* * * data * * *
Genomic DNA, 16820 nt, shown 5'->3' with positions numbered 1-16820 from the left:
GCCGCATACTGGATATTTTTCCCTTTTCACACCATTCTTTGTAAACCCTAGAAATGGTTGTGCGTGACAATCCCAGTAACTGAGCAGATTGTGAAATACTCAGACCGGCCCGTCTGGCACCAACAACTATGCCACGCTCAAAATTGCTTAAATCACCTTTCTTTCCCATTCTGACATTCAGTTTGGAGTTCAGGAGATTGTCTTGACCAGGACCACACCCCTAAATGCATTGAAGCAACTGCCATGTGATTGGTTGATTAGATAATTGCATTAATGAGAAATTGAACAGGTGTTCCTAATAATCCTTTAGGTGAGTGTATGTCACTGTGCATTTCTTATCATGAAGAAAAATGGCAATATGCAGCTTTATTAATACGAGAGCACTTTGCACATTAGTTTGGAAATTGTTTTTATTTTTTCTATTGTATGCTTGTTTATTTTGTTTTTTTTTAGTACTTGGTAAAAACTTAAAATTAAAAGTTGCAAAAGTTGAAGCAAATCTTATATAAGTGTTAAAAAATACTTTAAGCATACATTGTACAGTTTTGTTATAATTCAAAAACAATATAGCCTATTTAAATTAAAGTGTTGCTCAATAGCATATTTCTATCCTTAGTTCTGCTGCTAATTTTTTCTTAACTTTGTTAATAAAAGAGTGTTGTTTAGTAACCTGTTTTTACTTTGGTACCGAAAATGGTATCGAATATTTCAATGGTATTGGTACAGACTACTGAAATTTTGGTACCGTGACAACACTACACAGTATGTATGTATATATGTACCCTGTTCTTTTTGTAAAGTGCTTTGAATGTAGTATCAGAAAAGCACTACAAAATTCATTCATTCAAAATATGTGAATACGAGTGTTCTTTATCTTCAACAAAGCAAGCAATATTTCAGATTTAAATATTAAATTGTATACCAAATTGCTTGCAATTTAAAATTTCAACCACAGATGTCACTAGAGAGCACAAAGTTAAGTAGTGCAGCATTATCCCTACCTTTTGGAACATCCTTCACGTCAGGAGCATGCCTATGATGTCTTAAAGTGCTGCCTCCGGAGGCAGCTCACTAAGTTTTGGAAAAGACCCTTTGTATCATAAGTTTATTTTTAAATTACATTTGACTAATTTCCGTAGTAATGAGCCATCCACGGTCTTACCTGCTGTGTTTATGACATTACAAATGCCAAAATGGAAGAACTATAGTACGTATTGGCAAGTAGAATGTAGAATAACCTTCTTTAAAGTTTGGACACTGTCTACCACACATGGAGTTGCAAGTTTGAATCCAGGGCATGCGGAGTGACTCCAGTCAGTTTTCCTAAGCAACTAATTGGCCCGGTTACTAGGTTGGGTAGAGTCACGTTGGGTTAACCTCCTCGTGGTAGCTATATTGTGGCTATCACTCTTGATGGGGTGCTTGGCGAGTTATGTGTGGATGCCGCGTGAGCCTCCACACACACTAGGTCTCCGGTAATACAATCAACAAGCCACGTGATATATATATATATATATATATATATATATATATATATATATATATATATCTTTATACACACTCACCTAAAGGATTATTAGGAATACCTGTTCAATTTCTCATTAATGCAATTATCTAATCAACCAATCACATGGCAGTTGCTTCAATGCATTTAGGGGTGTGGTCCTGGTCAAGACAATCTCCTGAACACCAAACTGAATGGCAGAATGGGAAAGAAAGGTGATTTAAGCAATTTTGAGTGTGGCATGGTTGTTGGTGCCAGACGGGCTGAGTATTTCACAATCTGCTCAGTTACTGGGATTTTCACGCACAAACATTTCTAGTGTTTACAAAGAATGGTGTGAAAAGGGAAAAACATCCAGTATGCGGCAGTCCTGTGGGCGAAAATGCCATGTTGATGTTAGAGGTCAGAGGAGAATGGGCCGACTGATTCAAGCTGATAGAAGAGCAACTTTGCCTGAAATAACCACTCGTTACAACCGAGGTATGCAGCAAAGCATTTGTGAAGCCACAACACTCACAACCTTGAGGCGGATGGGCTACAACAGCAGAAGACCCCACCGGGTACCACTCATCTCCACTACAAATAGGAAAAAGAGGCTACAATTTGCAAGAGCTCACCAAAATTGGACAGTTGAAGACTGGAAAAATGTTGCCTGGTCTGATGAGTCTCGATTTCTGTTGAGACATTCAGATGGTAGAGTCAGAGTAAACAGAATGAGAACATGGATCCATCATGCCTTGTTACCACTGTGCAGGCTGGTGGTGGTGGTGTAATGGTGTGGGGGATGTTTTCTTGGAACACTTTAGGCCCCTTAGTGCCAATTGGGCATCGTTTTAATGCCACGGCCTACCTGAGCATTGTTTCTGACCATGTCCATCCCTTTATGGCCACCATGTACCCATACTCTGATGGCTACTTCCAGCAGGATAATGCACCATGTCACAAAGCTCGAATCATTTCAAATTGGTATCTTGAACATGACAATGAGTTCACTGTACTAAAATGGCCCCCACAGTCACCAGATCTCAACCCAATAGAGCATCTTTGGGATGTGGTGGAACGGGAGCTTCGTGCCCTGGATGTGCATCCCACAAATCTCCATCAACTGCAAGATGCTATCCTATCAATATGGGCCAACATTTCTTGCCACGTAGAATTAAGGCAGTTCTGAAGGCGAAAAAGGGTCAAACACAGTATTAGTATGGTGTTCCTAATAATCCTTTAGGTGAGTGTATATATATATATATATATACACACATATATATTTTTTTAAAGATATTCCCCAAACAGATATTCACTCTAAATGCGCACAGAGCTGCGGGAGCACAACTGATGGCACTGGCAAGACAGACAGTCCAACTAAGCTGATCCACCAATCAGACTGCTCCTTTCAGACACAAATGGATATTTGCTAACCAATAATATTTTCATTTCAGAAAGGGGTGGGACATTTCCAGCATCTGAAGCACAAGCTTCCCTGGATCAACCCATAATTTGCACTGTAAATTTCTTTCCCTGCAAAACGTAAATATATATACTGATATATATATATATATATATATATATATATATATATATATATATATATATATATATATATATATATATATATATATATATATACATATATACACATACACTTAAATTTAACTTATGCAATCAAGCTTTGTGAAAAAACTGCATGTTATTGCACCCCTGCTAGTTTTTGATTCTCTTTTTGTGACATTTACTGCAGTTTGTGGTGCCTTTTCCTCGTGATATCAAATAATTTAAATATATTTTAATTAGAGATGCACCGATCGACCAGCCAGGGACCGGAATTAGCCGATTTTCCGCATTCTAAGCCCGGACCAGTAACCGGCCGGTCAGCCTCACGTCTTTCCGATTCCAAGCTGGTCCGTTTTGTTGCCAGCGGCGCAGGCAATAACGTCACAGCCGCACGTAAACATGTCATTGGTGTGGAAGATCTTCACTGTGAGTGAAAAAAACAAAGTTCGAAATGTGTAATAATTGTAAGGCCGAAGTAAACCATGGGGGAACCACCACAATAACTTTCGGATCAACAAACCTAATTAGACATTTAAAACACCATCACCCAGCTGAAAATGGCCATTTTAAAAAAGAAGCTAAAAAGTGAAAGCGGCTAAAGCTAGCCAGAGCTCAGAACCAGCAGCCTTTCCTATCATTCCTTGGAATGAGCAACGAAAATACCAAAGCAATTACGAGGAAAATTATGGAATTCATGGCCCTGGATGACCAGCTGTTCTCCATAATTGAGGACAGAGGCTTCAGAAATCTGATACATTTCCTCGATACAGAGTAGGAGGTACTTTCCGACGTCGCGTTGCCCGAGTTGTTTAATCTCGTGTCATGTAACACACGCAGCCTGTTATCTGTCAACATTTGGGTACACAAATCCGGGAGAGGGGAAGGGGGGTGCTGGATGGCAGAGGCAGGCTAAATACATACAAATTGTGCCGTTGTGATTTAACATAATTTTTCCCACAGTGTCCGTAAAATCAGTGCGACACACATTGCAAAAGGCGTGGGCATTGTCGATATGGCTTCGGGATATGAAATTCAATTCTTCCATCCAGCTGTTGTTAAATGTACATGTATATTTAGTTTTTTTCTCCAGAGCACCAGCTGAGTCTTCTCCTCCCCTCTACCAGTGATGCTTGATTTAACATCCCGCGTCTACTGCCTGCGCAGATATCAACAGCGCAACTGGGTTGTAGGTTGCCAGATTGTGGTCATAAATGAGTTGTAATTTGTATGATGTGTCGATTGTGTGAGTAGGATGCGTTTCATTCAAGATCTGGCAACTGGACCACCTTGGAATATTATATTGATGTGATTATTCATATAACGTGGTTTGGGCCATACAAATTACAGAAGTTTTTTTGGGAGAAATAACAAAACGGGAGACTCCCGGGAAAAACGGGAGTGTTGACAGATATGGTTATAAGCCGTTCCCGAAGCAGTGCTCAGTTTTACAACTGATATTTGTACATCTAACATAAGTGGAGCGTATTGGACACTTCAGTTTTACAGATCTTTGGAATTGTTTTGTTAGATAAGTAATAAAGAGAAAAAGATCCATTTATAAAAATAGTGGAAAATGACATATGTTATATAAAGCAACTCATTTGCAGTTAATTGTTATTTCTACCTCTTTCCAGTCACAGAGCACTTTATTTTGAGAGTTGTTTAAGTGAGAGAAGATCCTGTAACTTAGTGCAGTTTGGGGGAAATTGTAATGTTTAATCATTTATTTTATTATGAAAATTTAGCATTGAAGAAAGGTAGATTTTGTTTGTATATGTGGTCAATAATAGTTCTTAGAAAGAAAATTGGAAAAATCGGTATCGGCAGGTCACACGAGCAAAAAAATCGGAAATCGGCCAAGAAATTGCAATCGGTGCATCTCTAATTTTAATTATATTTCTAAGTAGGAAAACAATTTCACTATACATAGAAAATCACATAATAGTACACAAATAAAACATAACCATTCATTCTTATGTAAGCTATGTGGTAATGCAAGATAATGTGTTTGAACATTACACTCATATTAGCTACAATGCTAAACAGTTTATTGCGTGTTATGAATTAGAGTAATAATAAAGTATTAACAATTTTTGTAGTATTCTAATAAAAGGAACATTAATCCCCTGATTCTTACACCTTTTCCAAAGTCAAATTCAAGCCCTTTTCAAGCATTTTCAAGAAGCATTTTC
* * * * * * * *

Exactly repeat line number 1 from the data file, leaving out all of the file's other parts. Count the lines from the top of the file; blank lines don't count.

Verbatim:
Genomic DNA, 16820 nt, shown 5'->3' with positions numbered 1-16820 from the left: